Dublin: Dublin Institute for Advanced Studies, 1944. 1st Edition. FIRST EDITION SCARCE PRE-PUBLICATION HECTOGRAPHED TYPESCRIPT, housed in a custom case. OCLC cites only a handful of these specific printings: “very small edition of the lectures was published in hectograph form by the Dublin Institute for Advanced Studies” (University of St. Andrews). A hectograph was an early apparatus for copying documents. While this specific print-run is unknown, in similar cases it is usually under 30 copies.
“Between 1940 and 1956, Schrödinger was senior professor at the Dublin Institute for Advanced Study’s School of Theoretical Physics, during which his tenure there became famous as a gathering-place for discussion of current problems in physics” (Jeremy Norman). “From January to March 1944 Schrödinger returned to one of his first loves in science in a course of lectures on Statistical Thermodynamics. They were published in a small hectographed edition… In [this work] he covered the fundamentals of the subject with an insight and clarity that have never been equaled. The book is a distillation of his many years of creative work in the field” (Moore, Schrödinger, 415).
"The object of this seminar [was] to develop briefly one simple, unified standard method, capable of dealing, without changing the fundamental attitude, with ALL cases (classical, quantum, Bose-Einstein, Fermi-Dirac, etc.) and with every new problem that may turn up. The interest is focused on the general procedure, and examples are dealt with as illustrations thereof. Not a first introduction for new-comers to the subject is intended, rather a 'repetitorium'. The wording is extremely shortened about well-known stories to be found in every one of a hundred text-books, but more extended on some vital points, usually passed over in all but large monographs (as Fowler's and Tolman's). There is, essentially, only one problem in statistical thermodynamics: the distribution of a given amount of energy E over N identical systems..." (From the General Introduction by Schrödinger, f. 1).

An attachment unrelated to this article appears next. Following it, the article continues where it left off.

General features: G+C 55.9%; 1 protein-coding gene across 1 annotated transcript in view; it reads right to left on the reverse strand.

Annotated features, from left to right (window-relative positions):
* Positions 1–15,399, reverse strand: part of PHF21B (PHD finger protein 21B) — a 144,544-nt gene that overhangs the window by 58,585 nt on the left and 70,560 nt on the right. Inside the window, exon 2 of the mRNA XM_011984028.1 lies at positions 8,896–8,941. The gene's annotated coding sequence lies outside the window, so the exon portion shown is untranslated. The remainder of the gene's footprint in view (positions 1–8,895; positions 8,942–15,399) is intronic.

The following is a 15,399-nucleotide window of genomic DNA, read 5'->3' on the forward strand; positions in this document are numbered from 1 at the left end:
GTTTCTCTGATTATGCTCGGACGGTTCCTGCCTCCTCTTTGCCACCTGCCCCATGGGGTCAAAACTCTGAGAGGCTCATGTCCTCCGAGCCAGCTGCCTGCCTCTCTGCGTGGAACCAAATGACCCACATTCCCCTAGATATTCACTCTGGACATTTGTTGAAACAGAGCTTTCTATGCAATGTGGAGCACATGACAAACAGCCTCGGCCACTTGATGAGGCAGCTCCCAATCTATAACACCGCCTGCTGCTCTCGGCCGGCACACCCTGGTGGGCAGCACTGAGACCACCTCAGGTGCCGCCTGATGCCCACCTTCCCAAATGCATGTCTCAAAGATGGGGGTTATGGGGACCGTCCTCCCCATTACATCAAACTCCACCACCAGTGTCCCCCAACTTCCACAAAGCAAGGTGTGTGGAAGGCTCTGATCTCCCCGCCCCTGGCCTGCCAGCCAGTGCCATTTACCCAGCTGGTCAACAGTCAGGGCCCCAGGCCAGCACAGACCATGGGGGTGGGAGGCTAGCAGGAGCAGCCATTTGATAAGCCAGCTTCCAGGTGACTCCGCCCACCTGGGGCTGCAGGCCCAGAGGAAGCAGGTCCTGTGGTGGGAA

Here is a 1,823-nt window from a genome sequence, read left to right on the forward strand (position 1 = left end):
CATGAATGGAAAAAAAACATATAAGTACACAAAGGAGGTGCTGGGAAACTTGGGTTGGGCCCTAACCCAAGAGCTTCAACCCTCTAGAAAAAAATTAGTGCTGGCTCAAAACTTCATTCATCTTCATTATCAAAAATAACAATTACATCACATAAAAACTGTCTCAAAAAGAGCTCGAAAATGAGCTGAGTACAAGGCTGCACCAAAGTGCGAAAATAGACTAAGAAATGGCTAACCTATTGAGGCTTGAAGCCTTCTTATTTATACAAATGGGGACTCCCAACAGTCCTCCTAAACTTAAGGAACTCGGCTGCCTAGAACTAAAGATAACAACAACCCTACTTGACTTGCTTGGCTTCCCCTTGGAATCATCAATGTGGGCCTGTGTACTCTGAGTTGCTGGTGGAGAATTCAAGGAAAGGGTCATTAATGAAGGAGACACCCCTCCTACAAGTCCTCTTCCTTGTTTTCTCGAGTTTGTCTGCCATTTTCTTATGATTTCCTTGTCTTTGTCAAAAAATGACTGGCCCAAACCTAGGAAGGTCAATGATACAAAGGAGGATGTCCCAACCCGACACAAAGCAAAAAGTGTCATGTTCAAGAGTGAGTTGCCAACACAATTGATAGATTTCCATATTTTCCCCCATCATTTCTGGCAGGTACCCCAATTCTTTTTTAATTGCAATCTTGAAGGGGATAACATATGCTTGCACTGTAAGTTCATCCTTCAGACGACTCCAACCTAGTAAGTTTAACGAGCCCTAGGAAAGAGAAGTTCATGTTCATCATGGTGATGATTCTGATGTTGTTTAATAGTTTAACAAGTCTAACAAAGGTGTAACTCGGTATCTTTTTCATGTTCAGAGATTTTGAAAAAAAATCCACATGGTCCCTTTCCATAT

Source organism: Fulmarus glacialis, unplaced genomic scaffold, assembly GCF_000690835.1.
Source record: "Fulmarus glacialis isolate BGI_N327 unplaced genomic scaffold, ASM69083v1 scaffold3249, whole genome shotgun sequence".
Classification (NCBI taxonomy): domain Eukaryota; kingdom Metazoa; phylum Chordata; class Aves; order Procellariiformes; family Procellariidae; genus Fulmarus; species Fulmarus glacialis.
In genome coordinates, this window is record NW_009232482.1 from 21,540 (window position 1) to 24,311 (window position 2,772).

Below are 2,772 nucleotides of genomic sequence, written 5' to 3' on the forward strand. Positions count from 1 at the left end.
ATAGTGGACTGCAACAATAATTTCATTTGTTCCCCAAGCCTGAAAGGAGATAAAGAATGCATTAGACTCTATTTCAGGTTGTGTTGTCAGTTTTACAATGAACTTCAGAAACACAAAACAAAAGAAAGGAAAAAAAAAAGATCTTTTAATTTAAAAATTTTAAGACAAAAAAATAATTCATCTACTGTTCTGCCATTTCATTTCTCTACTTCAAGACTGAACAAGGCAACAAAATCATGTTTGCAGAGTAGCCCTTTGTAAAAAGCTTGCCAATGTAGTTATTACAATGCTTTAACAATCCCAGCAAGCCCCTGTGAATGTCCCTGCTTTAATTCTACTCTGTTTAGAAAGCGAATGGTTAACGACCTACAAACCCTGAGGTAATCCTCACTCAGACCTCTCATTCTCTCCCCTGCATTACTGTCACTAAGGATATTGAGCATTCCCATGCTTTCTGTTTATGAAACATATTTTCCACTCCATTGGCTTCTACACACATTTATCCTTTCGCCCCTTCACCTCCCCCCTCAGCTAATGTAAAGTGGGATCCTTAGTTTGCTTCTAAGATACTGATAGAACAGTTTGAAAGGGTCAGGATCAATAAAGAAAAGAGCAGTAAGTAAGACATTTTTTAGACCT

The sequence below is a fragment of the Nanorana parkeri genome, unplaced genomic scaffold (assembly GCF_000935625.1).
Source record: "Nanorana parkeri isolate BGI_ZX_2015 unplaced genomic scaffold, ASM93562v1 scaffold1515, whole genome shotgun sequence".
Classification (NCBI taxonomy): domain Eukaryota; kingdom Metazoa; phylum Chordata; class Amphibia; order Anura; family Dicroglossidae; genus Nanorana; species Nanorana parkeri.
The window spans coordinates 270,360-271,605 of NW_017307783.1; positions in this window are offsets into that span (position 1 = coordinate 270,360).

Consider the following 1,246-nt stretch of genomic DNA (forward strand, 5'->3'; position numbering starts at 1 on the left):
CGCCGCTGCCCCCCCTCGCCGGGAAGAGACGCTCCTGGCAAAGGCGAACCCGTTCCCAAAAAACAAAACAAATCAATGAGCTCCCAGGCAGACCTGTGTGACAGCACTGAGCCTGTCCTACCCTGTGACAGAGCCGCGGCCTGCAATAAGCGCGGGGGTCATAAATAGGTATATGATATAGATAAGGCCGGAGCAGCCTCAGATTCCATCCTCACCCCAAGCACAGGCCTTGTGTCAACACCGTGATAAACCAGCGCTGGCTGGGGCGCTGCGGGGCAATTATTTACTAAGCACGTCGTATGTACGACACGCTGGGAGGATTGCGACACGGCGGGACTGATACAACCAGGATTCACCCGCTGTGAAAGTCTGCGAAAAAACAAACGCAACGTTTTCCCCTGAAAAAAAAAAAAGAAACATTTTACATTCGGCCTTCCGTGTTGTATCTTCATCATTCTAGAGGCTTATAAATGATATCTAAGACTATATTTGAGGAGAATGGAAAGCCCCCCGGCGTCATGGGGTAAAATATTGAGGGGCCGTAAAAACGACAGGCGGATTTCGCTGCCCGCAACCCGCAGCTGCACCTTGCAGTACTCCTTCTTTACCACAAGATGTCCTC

Schrödinger argues that this “is the mathematical problem” and that it is “always the same” (ibid). He further states “There are two ways to think about it but there are two different attitudes as regards the physical application of the mathematical result” (ibid). Schrödinger assesses both Gibbs’s and Boltzmann’s methodology – the two different attitudes to which he refers and “It is in the course of the present lectures that Schrödinger explains why he thought the Boltzmann counting method not be appropriate. Furthermore, Schrödinger here distinguishes himself from his 1925-6 publications on the same subject by presenting (1) the complete relinquishment of the concept of wave packets, and (2) the exclusive stress put on the field quantization formalism which, for all statistical purposes, is equivalent to Schrödinger's initial quantized matter wave model” (ibid). Item #1255
CONDITION & DETAILS: Dublin: Dublin Institute for Advanced Studies, 1944. Hectographed typescript in custom brown case with a brown, gilt-lettered label at the spine. Complete. 4to. 251 x 201mm. , 135ff. Original stiff wrappers, cloth spine with light scuffing and creasing. Very good + copy with former owner’s signature on the title page (“C. E. Easthope.” Charles Emmanuel Easthope, “is best known for developing the full theory of radiation from electrons travelling at close to the speed of light” (Wikipedia).